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Chlamydia home test kit
- Chlamydia antigen-test which tests the presence of the chlamydia bacteria
- High quality with ISO certification
- Easy to use
- Result in 15 minutes
- Discrete & Fast shipping across Australia
- For Men & Women
What is the iCare Chlamydia Home Test Kit?
The iCARE Chlamydia home test is a rapid immuno-chromatographic test for the visual detection of Chlamydia trachoma antigen in either endocervical swab or urine specimens. This test adopts the double antibody sandwich method. When it is necessary to add exactly four drops of the specimen to the sample properly, the specimen is absorbed into the device by capillary action, mixes with the antibody dye conjugate, and flows across the pre-coated membrane.
When the Chlamydia trachoma antigen level is at or above the target limit (test detection limit), the Chlamydia trachoma antigen in the specimen binds to the antibody dye conjugate and is captured by the immobilized monoclonal antibody in the test region (T) of the device. This produces a colored test band and shows a positive result.
If the Chlamydia trachoma antigen level is zero or below the target threshold, no colored bands are visible in the test region (T) of the device, which is negative.
To function as a procedure control, a colored line will appear in the Control area (C), if the test has been carried out correctly.
When should I have the Chlamydia test?
Do not delay the test if you think you may have Chlamydia. Being diagnosed and treated as soon as possible will reduce your risk of developing serious complications of Chlamydia.
You can get a Chlamydia test at any time – although you may be advised to repeat the test later if you have had it less than 2 weeks since sex because the infection may not always be found at an early stage.
You should consider having a Chlamydia test if:
- You or your partner have symptoms of Chlamydia
- You have had unprotected sex with a new partner
- The condom splits when you have sex
- You or your partner have had unprotected sex with other people
- You think you can get a sexually transmitted infection (STI)
- sexual partners tell you they have an STI
- You are pregnant or planning a pregnancy
If you are under 25 years of age and sexually active, getting tested every year or when you change partners is recommended because you are more likely to get Chlamydia.
If you have Chlamydia, you may be offered more tests about 3 months after being treated. This is because young adults who test positive for Chlamydia are at a higher risk of contracting it again.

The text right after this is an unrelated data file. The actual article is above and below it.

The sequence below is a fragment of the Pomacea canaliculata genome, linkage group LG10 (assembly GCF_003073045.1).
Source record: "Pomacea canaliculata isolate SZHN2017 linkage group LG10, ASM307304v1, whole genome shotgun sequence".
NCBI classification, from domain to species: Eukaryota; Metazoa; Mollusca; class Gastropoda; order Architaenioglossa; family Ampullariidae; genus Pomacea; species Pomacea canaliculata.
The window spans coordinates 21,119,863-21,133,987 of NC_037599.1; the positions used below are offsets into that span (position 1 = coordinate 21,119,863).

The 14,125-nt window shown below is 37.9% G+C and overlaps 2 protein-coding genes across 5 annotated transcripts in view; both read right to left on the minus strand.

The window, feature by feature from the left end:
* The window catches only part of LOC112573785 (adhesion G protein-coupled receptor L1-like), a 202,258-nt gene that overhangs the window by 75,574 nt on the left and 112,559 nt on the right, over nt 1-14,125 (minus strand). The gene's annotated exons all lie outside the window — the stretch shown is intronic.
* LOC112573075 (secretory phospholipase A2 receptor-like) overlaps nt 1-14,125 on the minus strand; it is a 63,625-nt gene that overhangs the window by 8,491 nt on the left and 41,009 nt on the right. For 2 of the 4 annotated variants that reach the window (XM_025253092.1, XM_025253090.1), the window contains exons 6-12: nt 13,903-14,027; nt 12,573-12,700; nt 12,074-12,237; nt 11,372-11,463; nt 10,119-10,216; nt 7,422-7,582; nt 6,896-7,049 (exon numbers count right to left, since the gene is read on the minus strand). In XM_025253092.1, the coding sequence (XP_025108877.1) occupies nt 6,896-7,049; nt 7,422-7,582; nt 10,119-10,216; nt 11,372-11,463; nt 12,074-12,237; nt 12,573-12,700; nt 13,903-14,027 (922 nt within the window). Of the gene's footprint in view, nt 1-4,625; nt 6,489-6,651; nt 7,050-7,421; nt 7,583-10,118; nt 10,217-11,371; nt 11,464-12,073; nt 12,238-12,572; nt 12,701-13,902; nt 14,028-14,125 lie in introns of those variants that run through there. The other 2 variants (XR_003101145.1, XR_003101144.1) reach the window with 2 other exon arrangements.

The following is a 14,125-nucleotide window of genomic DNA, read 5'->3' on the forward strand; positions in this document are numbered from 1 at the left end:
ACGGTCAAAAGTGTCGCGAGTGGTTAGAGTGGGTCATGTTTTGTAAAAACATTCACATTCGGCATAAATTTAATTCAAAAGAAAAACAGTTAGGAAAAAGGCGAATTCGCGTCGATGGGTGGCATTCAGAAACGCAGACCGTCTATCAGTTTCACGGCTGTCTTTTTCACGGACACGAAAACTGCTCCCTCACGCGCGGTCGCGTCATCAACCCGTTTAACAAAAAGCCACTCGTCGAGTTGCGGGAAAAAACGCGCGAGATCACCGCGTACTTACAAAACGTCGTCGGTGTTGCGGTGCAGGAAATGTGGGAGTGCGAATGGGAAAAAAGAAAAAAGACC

What if I test positive for Chlamydia?
If your test result is positive from the Chlamydia home testing kit, you should visit your doctor or healthcare provider as soon as possible to get treatment for you and your sexual partner, as well as any additional testing you may need.
General Information About Chlamydia
Chlamydia is one of the most common sexually transmitted diseases. Many people don’t notice the symptoms of chlamydia and it’s very easy to pass it on during unprotected sex. Chlamydia can be treated with antibiotics, but if left untreated it can cause serious long-term problems, including infertility.
The most commonly seen Chlamydia symptoms
You may not have Chlamydia symptoms at first, which is why it is so easy for it to spread to other people without knowing it.
After one to two weeks of exposure, you may start to see signs of infection. Symptoms may include:
Symptoms of chlamydia in women
- Painful period
- Pain during sex
- Abnormal vaginal discharge
- Fever accompanied by abdominal pain
- Bleeding between periods
- Pain when urinating
- itching or burning around the vagina
Symptoms of chlamydia in men
- Painful urination
- Small amounts of cloudy discharge from the tip of the penis
- Burning feeling around the opening of the penis
- Swelling and pain near the testicles
Is There a Cure for Chlamydia?
Yes, Chlamydia can be cured with the right antibiotics.
What Happens If I’m Not Treated?
The initial damage caused by chlamydia often goes unnoticed. However, Chlamydia can cause serious health problems.
If you are a woman, untreated Chlamydia can spread to the uterus and fallopian tubes (the tubes that carry a fertilized egg from the ovary to the uterus), causing pelvic inflammatory disease (PID). PID often has no symptoms; however, some women may experience abdominal and pelvic pain. Although PID doesn’t cause symptoms at first, it can cause permanent damage to your reproductive system and lead to long-term pelvic pain, the inability to get pregnant, and the possibility of a deadly ectopic pregnancy (pregnancy outside the womb).
Men rarely have health problems associated with Chlamydia. However, sometimes the infection spreads to the ducts that carry sperm from the testicles, causing pain and fever. Untreated chlamydia can also increase your chances of contracting or transmitting the HIV-infected virus.